The first challenge was whole milk ricotta which was nice and easy for us cheese newbies. Ricotta has never been a cheese that I've really snacked on before - I buy it to add to pastas or desserts but I usually leave snacking to cheeses like cheddars or brie. But this fluffy, creamy, sweet and ever-so-slightly salty cheese is so good on it's own that I already have plans to make another batch and double it so that I'll have some to give away.
Since the ricotta is made out of just milk, cream, citric acid (or lemon juice), and salt it was important to get really good quality milk for the challenge. We picked up some non-homogenized organic whole milk that put my regular milk's flavor to shame. Before we started on the recipe we took the milk and cream out of the fridge to get some of the chill off of it and bring it closer to room temp.
Then we gathered our cheese making gear and washed and sanitized it with diluted bleach. Since we aren't aging the cheese bacteria isn't as big of a threat to the end result of the recipe, but we both agreed that it was good to get into the habit of creating a very sanitized work space so that by the time making cheddar and Parmesan rolls around it will be like a second nature (hopefully..)
Once the gear was dry we added the milk, cream, salt, and a teaspoon of citric acid to the pot. The recipe states that lemon juice can be added as a substitute which is great because this is an easy enough recipe to pass along to friends who probably don't have citric acid laying around the house.
Then we heated the milk slowly.. very ..very VERY slowly. Since this was our first time (and we only had milk on hand for one batch) we didn't want to scorch the milk and ruin it. The book (we're working out of Artisan Cheese Making at Home) said it should take around 20 minutes to get the mixture up to 185-195F and it took us around 40-45 minutes.
Overly cautious? Probably. Luckily we both found staring at the slowly curdling milk interesting enough to pass the time.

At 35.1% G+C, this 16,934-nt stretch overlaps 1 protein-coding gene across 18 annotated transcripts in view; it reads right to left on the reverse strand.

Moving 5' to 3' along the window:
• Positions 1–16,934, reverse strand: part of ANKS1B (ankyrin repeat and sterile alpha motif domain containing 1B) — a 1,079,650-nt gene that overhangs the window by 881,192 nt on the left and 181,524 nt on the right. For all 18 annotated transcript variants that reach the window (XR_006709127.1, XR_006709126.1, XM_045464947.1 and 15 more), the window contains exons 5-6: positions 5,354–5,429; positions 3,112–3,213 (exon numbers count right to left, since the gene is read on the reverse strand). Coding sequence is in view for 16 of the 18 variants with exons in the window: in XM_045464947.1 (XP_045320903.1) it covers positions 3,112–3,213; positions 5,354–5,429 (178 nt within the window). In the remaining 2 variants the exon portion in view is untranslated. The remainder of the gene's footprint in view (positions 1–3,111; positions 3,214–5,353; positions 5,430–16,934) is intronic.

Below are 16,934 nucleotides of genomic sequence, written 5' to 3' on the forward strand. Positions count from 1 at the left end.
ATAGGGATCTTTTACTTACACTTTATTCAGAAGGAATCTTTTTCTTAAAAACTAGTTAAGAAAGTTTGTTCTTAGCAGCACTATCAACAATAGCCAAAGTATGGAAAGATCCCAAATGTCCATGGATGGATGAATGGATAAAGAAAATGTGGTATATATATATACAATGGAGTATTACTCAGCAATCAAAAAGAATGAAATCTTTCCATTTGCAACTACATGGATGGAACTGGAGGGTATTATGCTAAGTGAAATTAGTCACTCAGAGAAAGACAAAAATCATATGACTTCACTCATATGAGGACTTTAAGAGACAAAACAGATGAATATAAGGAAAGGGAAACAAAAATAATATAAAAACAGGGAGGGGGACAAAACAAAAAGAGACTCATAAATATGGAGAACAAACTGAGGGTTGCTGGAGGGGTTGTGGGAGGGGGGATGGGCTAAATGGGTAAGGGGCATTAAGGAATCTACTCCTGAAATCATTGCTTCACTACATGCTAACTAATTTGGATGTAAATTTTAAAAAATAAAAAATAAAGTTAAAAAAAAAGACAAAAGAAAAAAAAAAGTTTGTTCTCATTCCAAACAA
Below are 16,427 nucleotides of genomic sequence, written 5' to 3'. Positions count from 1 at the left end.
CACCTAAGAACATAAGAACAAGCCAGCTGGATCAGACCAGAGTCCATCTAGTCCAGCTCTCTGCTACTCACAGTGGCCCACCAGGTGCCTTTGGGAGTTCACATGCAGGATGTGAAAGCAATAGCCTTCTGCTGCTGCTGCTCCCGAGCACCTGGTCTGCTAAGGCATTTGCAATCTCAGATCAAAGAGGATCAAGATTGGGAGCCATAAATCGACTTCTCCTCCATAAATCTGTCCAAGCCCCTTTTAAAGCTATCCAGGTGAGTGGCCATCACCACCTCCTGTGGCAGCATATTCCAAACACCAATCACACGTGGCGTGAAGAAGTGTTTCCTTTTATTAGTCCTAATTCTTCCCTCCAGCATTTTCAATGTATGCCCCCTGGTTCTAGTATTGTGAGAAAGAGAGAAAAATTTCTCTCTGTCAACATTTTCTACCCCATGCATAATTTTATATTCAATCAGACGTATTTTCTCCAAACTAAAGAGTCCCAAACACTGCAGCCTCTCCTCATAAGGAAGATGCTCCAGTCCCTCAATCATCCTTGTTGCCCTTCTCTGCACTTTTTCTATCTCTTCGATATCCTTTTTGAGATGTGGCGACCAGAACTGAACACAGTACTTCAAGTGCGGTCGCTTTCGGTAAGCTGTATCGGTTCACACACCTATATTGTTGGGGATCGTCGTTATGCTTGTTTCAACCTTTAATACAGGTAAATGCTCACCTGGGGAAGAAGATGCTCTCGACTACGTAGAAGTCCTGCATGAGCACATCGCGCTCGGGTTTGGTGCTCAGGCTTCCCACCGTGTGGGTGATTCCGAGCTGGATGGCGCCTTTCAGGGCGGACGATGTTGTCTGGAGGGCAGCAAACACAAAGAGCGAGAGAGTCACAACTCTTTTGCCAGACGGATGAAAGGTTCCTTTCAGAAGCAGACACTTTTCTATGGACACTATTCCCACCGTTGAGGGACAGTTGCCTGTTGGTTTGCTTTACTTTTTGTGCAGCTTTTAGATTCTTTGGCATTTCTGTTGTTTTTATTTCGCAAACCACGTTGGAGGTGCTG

Then we moved the draining cheese over to this contraption of elegant beauty. I noticed that many people just tied the cheese cloth to their tap over their sink to let it drain. We decided to go hardware store chic with a neon orange bucket and half a broom stick.
After half an hour of draining we untied the cloth to reveal some very promising looking ricotta...
The curds were fluffy, creamy, and sweet with hints of salt. It was so much better than any ricotta I've ever tried before. I have read on a few other posts that whey ricotta (ricotta made with the by-product of other cheeses) is tastier than whole milk ricotta. If that's true then I am really looking forward to trying it because this version is already so freaking delicious.
My parents enjoyed their ricotta on top of slices of fresh summer tomatoes. I ate some plain, added some to my pasta, and then saved the rest to have tomorrow on toast with a drizzle of olive oil.
I can't believe it's already gone! Looks like we're just going to have to make another batch.
Tasting Notes for Whole Milk Ricotta:
- Appearance: Large curds made out of smaller grains
- Nose (aroma): Not very much, mostly a cream scent
- Overall Taste: Cream flavored with bits of salt and sweet combined
- Sweet to Salty: sweet
- Mild (mellow) to Robust to Pungent (stinky): Mild!!
- Mouth Feel: (gritty, sandy, chewy, greasy, gummy, etc.): Extremely soft and creamy
For the challenges we will not be posting the recipes from the Artisian Cheese Making at Home (go out and grab a copy if you are interested in making cheese, there is a lot of great information in there along with the recipes). However you can easily find many a version of whole milk ricotta online if you can't wait to give cheese making a try!